Protestor with a denim jacket, bullhorn, and raised fist in front of a crowd.

Human Rights

| Riverton Free Library

Accountable: The True Story of a Racist Social Media Account and the Teenagers Whose Lives It Changed by Dashka Slater
When a high school student started a private Instagram account that used racist and sexist memes to make his friends laugh, he thought of it as "edgy" humor. Over time, the edge got sharper. Pretty soon, everyone knew about the account. Ultimately no one in the small town of Albany, California, was safe from the repercussions of the account's discovery. In the end, no one was laughing. And everyone was left asking: Where does accountability end for online speech that harms? And what does accountability even mean?"

Better Than We Found It: Conversations to Help Save the World by Frederick Joseph
From the devastations of climate change to the horrors of gun violence, from rampant transphobia to the widening wealth gap, from the lack of health care to the lack of housing, the challenges facing the next generation can feel insurmountable. But change, even revolution, is possible; you just have to know where to start. Covering 16 topics and featuring more than two dozen interviews with prominent activists, authors, actors, and politicians, this is the essential resource for those who want to make the world better than we found it.

Black Birds in the Sky by Brandy Colbert
In the early morning of June 1, 1921, an armed white mob marched across the train tracks in Tulsa, Oklahoma, and into its predominantly Black Greenwood District – a thriving, affluent neighborhood known as America's Black Wall Street. In a few short hours, they'd razed 35 square blocks to the ground, leaving hundreds dead. The Tulsa Race Massacre is one of the most devastating acts of racial violence in US history. But how did it come to pass? What exactly happened? And why are the events unknown to so many of us today?

The Black Friend by Frederick Joseph
Writing from the perspective of a friend, Frederick Joseph offers candid reflections on his own experiences with racism and conversations with prominent artists and activists about theirs – creating an essential read for white people who are committed anti-racists and those newly come to the cause of racial justice. Each chapter features the voice of at least one well-known artist or activist.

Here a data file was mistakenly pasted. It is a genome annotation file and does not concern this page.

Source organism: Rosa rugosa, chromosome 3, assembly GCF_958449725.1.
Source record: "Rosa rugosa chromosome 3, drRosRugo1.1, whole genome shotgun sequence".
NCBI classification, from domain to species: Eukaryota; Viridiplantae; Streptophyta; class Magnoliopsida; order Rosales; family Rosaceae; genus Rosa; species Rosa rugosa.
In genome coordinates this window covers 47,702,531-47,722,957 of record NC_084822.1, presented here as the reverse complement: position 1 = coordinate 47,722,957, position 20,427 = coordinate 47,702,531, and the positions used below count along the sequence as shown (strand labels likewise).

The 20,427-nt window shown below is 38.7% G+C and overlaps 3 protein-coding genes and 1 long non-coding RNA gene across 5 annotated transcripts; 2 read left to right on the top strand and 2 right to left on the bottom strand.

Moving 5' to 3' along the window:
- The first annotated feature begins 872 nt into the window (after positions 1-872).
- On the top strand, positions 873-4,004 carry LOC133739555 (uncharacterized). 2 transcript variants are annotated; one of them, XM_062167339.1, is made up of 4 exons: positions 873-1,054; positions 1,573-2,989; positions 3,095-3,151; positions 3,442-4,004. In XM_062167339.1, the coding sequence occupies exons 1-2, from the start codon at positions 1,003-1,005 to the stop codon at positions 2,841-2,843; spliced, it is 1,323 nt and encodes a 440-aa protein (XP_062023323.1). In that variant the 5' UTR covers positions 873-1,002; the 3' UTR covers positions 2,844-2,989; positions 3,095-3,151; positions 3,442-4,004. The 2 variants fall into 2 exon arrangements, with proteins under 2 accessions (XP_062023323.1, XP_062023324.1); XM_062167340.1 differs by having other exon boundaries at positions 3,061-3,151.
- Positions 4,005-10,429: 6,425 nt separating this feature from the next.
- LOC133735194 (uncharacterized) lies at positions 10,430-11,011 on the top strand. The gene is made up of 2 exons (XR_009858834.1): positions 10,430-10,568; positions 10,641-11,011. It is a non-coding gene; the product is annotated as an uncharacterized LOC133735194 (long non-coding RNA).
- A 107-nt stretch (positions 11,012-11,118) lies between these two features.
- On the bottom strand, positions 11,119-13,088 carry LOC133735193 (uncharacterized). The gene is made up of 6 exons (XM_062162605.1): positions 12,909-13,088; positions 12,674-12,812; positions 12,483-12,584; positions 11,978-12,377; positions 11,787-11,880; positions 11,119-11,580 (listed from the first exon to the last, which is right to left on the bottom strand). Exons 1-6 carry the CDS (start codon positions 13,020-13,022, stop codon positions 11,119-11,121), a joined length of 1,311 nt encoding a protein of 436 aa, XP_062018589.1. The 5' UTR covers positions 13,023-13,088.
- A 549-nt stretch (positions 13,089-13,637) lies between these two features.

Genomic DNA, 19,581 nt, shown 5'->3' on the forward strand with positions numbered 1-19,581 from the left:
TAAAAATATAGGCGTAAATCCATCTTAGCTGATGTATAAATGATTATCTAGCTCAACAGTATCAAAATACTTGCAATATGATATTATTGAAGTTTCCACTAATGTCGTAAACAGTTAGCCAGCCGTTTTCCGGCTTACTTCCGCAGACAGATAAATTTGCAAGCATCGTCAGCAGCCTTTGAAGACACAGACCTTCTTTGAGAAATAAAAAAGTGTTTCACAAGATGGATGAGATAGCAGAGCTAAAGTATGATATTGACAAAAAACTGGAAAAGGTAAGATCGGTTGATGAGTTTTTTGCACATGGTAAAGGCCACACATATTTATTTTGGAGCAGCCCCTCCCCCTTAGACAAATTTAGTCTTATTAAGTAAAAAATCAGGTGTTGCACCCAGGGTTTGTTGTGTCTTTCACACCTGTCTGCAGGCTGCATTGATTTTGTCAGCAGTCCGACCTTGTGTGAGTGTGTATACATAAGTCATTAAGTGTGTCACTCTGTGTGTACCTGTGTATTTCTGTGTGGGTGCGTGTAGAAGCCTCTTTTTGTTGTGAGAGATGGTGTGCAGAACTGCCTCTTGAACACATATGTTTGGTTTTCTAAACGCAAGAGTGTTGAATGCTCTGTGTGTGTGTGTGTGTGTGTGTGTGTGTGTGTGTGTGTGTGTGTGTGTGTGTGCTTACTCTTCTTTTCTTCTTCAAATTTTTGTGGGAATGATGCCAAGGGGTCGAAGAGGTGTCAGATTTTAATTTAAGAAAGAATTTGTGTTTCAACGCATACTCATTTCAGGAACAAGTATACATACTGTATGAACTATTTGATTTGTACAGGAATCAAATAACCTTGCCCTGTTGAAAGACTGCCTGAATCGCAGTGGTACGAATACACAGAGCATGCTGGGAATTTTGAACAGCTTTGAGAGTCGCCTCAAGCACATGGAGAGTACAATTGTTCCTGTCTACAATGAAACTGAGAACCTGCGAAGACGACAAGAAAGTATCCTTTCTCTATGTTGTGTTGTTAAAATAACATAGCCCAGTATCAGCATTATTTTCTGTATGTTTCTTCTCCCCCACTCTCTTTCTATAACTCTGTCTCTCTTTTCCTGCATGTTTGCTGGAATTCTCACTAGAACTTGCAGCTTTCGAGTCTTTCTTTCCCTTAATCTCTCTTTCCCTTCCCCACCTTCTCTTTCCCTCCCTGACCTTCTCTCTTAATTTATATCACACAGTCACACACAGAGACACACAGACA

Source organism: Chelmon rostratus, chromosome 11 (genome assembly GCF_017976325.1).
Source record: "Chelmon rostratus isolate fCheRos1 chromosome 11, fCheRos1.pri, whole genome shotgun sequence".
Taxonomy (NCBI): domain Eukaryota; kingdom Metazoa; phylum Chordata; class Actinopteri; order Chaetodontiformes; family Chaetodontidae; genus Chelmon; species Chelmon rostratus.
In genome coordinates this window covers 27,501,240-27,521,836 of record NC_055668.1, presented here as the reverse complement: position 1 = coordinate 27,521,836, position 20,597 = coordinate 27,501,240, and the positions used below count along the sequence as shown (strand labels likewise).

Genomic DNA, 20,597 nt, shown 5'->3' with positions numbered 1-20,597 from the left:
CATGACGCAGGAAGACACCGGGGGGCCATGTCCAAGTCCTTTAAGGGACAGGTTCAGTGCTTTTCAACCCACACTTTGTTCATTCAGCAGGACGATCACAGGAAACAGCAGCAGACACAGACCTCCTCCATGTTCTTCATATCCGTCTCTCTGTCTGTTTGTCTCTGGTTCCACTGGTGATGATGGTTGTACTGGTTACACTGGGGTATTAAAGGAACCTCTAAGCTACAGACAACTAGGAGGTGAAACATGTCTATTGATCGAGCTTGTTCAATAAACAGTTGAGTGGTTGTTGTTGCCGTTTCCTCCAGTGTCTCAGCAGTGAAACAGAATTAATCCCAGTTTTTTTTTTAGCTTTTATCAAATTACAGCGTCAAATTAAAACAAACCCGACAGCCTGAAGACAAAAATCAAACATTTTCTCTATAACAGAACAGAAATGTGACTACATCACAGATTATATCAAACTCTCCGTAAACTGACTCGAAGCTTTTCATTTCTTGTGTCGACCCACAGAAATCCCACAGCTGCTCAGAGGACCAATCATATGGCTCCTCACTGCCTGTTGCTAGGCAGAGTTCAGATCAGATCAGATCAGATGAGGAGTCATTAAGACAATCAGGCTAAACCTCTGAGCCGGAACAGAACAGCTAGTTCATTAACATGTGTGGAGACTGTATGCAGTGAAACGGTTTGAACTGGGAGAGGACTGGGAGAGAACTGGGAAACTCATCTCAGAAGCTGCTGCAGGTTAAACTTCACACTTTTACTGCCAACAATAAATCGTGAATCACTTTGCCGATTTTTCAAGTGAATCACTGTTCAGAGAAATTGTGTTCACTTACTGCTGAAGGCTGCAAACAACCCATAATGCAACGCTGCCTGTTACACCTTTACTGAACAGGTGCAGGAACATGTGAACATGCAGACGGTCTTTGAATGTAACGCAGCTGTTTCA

Into the Streets by Marke Bieschke
Throughout our nation's history, discrimination and unjust treatment of all kinds have prompted people to make their objections and outrage known. Discover the artwork, music, fashion, and creativity of these activists. Meet the leaders of these movements and learn about the protests that helped to shape the United States from all sides of the political spectrum.

Loving vs. Virginia: A Documentary Novel of the Landmark Civil Rights Case by Patricia Hruby Powell; artwork by Shadra Strickland
Written in blank verse, this is the story of Mildred Loving, an African-American girl, and Richard Loving, a Caucasian boy, who challenge the Virginia law forbidding interracial marriages in the 1950s. 

Required Reading for the Disenfranchised Freshman by Kristen R. Lee
When Savannah Howard is accepted to the ivy-covered walls of Wooddale University on a full ride, how can she say no? But she discovers Wooddale is far from the perfectly manicured community it sells on its brochures. Savannah comes face-to-face with microaggressions stemming from racism and elitism. When she discovers the truth about Wooddale's past, will it cost Savannah her own future?

The Silence that Binds Us by Joanna Ho